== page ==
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Why Financial Wellness Technology Needs Gamification
• Chad Porche • January 28, 2021
Stress over finances results in a host of negative impacts to overall well-being. Employers and financial professionals, through their access to a broad audience of employees, are in a unique position to offer financial wellness tools that leverage gamification to increase interest and engagement.
Adding gamification to the mix gives employees the motivation to get started on the path to financial wellness by learning new skills and behaviors to improve their finances and the opportunity to take their progress to the next level when given access to work with financial professionals.
Stressed out About Finances
There is a clear link between financial health and physical health. The stress caused by the worry over personal finances impacts every aspect of a person’s well-being and this stress is often chronic, affecting 26 percent of Americans most or all of the time.1
These physical impacts can include anxiety, depression, headaches, heart disease, sleep problems, weight gain, and memory and concentration impairment. All of which can lead to a cycle of further decline that affects mental health, family stability, and work productivity.
Regarding the loss of productivity at work, PwC’s 9th annual Employee Financial Wellness Survey found that financial matters are the top cause of stress and a major distraction at work.2
According to this same survey, more than one-third of full-time employed workers have less than $1,000 saved to deal with emergency expenses. This is across all generational cohorts and can impact people at all income levels. And these findings were from before the COVID-19 pandemic left so many Americans with even more financial uncertainty.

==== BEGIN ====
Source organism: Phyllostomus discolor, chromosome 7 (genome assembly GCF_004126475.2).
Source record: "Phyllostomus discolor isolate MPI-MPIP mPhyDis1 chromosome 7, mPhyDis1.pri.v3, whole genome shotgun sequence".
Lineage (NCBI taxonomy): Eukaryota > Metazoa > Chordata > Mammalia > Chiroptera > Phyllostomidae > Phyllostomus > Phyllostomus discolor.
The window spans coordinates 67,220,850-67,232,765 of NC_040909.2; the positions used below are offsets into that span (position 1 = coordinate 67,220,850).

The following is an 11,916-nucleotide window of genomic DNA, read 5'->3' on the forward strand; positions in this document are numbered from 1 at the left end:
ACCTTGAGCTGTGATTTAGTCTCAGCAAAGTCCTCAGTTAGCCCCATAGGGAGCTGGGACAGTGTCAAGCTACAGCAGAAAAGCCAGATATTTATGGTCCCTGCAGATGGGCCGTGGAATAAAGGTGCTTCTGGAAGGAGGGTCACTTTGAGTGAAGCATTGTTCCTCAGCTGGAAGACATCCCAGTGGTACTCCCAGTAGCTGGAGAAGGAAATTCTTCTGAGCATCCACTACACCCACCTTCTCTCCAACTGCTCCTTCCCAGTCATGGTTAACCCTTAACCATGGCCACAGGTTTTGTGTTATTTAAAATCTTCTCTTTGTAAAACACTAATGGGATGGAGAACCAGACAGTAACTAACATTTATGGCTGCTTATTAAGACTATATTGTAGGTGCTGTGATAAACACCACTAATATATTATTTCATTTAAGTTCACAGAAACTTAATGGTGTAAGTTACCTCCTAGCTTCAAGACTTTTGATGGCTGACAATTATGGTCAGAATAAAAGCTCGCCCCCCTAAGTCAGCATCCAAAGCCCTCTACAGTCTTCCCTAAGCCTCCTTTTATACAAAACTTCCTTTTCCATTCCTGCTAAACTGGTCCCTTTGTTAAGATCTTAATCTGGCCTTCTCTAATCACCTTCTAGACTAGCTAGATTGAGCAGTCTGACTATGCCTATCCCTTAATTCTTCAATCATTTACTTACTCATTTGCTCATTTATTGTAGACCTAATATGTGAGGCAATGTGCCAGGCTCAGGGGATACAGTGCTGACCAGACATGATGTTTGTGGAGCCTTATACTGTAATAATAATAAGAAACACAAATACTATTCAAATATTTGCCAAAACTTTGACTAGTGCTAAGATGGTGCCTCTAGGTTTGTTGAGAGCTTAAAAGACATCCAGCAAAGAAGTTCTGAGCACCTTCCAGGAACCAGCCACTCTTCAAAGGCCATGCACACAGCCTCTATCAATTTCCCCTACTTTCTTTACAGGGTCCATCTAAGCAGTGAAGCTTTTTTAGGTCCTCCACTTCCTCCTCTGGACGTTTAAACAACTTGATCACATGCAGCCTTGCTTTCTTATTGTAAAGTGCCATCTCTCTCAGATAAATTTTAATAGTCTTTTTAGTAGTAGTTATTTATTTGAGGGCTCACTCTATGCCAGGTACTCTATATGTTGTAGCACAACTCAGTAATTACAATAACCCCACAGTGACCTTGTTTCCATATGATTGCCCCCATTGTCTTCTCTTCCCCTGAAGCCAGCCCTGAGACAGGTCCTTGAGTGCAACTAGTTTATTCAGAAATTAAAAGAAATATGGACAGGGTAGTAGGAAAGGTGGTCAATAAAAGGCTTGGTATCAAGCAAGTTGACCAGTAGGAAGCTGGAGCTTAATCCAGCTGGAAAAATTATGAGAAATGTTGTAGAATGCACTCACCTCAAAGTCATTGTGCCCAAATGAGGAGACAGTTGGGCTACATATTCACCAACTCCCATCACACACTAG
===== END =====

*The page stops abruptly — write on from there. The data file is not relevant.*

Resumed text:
There is a great opportunity for employers and financial professionals to help employees take control of their financial lives to improve their futures.
What Is Gamification and What Role Does it Play in Financial Wellness?
While the notion of employers providing financial wellness programs to their employees is not new, there tends to be a disconnect between what employers are offering and what employees actually want.
Too often employer-offered financial wellness programs consist of materials and events that support things like the company’s healthcare plan and 401(k) offering with some information on budgeting thrown in for good measure.
Employees need something more personal and impactful. This is where gamification comes into play–technology built for higher engagement helps people become more invested in their personal finances.
Gamification is the application of gaming elements to motivate people to undertake difficult tasks. These elements can include competition to provide motivation, rewards for a feeling of accomplishment, and repetition to teach new behaviors and skills.
Businesses have increasingly been adding elements of gamification to their online applications for years to encourage user engagement. It stands to reason that employers and financial planners would take the next step in using gamification to help employees improve their financial well-being.
The Psychology of Gaming
You have probably enjoyed gamification without really thinking about it. It can be as simple as using a leaderboard to track a sales team’s goals to something more interactive such as receiving rewards when using a physical fitness tracker or a retailer’s loyalty program.
But why is gamification an effective tool to help someone get their financial life on track? It works by using the psychological principles summarized below3 to end bad habits and start new positive behaviors:
- Satisfying fundamental human desires such as the need for recognition and achievement. People have a natural love of competition and collaboration, as well as a desire for self-expression and altruism.